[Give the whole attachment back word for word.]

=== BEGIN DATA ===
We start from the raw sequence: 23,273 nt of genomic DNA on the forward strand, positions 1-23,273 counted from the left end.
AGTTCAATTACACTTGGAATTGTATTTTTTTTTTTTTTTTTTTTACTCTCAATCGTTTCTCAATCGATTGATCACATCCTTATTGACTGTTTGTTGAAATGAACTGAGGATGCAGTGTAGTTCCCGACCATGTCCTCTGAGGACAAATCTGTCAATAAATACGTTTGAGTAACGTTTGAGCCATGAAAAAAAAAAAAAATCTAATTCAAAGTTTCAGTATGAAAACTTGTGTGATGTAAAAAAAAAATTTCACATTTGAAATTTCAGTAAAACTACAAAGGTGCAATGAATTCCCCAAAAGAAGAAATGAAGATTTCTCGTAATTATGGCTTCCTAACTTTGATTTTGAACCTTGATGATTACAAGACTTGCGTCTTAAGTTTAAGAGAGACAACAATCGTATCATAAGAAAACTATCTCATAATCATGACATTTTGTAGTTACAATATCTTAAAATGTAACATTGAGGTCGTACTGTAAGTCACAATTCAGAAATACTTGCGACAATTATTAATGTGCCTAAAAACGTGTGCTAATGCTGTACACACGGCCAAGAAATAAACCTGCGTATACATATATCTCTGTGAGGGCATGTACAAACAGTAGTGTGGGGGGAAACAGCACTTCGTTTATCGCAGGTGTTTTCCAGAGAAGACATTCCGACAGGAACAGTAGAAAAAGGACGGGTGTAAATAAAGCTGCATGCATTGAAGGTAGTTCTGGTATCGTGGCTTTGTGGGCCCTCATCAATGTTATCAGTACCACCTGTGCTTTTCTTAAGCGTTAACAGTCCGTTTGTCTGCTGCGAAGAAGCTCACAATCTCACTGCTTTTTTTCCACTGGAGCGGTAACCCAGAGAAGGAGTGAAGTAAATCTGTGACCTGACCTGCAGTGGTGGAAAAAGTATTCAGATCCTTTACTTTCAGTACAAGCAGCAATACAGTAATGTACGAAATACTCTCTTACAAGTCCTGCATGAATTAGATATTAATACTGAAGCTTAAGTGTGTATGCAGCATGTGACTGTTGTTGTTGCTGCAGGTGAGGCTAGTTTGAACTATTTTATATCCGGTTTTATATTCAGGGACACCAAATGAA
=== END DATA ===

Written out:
We start from the raw sequence: 23,273 nt of genomic DNA on the forward strand, positions 1-23,273 counted from the left end.
AGTTCAATTACACTTGGAATTGTATTTTTTTTTTTTTTTTTTTTACTCTCAATCGTTTCTCAATCGATTGATCACATCCTTATTGACTGTTTGTTGAAATGAACTGAGGATGCAGTGTAGTTCCCGACCATGTCCTCTGAGGACAAATCTGTCAATAAATACGTTTGAGTAACGTTTGAGCCATGAAAAAAAAAAAAAATCTAATTCAAAGTTTCAGTATGAAAACTTGTGTGATGTAAAAAAAAAATTTCACATTTGAAATTTCAGTAAAACTACAAAGGTGCAATGAATTCCCCAAAAGAAGAAATGAAGATTTCTCGTAATTATGGCTTCCTAACTTTGATTTTGAACCTTGATGATTACAAGACTTGCGTCTTAAGTTTAAGAGAGACAACAATCGTATCATAAGAAAACTATCTCATAATCATGACATTTTGTAGTTACAATATCTTAAAATGTAACATTGAGGTCGTACTGTAAGTCACAATTCAGAAATACTTGCGACAATTATTAATGTGCCTAAAAACGTGTGCTAATGCTGTACACACGGCCAAGAAATAAACCTGCGTATACATATATCTCTGTGAGGGCATGTACAAACAGTAGTGTGGGGGGAAACAGCACTTCGTTTATCGCAGGTGTTTTCCAGAGAAGACATTCCGACAGGAACAGTAGAAAAAGGACGGGTGTAAATAAAGCTGCATGCATTGAAGGTAGTTCTGGTATCGTGGCTTTGTGGGCCCTCATCAATGTTATCAGTACCACCTGTGCTTTTCTTAAGCGTTAACAGTCCGTTTGTCTGCTGCGAAGAAGCTCACAATCTCACTGCTTTTTTTCCACTGGAGCGGTAACCCAGAGAAGGAGTGAAGTAAATCTGTGACCTGACCTGCAGTGGTGGAAAAAGTATTCAGATCCTTTACTTTCAGTACAAGCAGCAATACAGTAATGTACGAAATACTCTCTTACAAGTCCTGCATGAATTAGATATTAATACTGAAGCTTAAGTGTGTATGCAGCATGTGACTGTTGTTGTTGCTGCAGGTGAGGCTAGTTTGAACTATTTTATATCCGGTTTTATATTCAGGGACACCAAATGAA